Today’s market is full of products that can connect to the Internet. Unfortunately, this functionality can potentially be used for spying. And on a large scale, there have been reports of governments including programs like spyware and malware into globally exported products.
It comes as no surprise, then, that cybersecurity is becoming a main issue for trade policy. In fact, in a Harvard Business Review article featuring research that was partially supported by IPRI, Stuart Madnick, Simon Johnson, and Keman Huang state that “cybersecurity-related trade conflict is a truly global phenomenon. As part of our initial research on this topic, we identified 33 cases of a country blocking the import of a product or service due to cybersecurity concerns.”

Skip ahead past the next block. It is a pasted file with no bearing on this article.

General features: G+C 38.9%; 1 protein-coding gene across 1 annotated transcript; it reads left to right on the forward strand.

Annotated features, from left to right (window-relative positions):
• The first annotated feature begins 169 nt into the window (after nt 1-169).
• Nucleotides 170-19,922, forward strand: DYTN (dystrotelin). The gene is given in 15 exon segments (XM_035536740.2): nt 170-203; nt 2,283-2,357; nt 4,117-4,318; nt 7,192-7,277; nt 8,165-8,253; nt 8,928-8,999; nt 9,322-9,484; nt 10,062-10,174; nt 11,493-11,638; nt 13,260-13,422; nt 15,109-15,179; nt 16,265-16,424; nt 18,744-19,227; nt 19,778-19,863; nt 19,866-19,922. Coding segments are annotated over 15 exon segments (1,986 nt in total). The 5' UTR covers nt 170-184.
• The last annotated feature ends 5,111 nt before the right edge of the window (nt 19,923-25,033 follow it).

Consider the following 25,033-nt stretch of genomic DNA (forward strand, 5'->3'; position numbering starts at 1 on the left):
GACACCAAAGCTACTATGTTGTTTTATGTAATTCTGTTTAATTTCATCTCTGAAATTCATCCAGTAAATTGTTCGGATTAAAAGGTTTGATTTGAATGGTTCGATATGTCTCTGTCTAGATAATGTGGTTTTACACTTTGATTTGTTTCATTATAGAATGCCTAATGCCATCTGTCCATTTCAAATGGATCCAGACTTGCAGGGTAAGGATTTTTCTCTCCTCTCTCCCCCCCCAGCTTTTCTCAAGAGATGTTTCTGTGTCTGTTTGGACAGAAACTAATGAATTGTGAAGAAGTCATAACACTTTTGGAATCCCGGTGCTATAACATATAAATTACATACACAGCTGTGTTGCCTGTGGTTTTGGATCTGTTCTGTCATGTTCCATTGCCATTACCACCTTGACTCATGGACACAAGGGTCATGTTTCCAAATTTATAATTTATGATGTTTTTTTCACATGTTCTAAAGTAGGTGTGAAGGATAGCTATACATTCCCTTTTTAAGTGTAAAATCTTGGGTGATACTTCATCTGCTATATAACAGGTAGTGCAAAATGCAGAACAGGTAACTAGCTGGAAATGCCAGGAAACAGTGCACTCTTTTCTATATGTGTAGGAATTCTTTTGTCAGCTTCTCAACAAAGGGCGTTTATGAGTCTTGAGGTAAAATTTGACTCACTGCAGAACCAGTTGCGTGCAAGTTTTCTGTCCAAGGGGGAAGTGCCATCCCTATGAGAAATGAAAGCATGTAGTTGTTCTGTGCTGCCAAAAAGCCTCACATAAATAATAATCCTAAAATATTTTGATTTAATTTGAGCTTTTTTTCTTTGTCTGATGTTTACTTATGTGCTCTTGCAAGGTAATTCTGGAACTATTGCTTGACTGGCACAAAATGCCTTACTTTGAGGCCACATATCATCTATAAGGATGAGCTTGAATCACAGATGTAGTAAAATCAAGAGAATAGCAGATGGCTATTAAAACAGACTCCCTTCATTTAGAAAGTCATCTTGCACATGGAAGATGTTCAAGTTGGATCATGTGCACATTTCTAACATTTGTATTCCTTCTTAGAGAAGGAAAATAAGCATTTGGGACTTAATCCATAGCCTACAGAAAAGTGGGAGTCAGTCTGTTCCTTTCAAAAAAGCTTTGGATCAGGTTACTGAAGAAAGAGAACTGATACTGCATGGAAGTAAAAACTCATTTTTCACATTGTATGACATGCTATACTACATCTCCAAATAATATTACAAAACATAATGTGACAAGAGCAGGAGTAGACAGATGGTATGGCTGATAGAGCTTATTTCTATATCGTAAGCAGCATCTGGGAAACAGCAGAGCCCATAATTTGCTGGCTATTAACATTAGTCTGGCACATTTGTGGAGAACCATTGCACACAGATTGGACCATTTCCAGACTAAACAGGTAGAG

While cybersecurity is a big concern, preventing cyber intrusions is no straightforward task. The authors explain that there is currently “no framework for understanding and categorizing the cybersecurity concerns involved in trade.” While one obvious choice is to prevent imports of potentially dangerous products from questionable countries, it is not easy to define and identify potentially dangerous products and questionable countries.
So what can companies and countries do to address cybersecurity concerns? This is important to address, since the authors say that “[w]ithout a clear understanding, governments may implement policies that result in cyber conflicts, while businesses will struggle to keep up with how cybersecurity concerns and restrictions are evolving.” To help better understand this issue, the authors discuss the different options that both countries and companies can take. Find out more by reading the full article via the button below.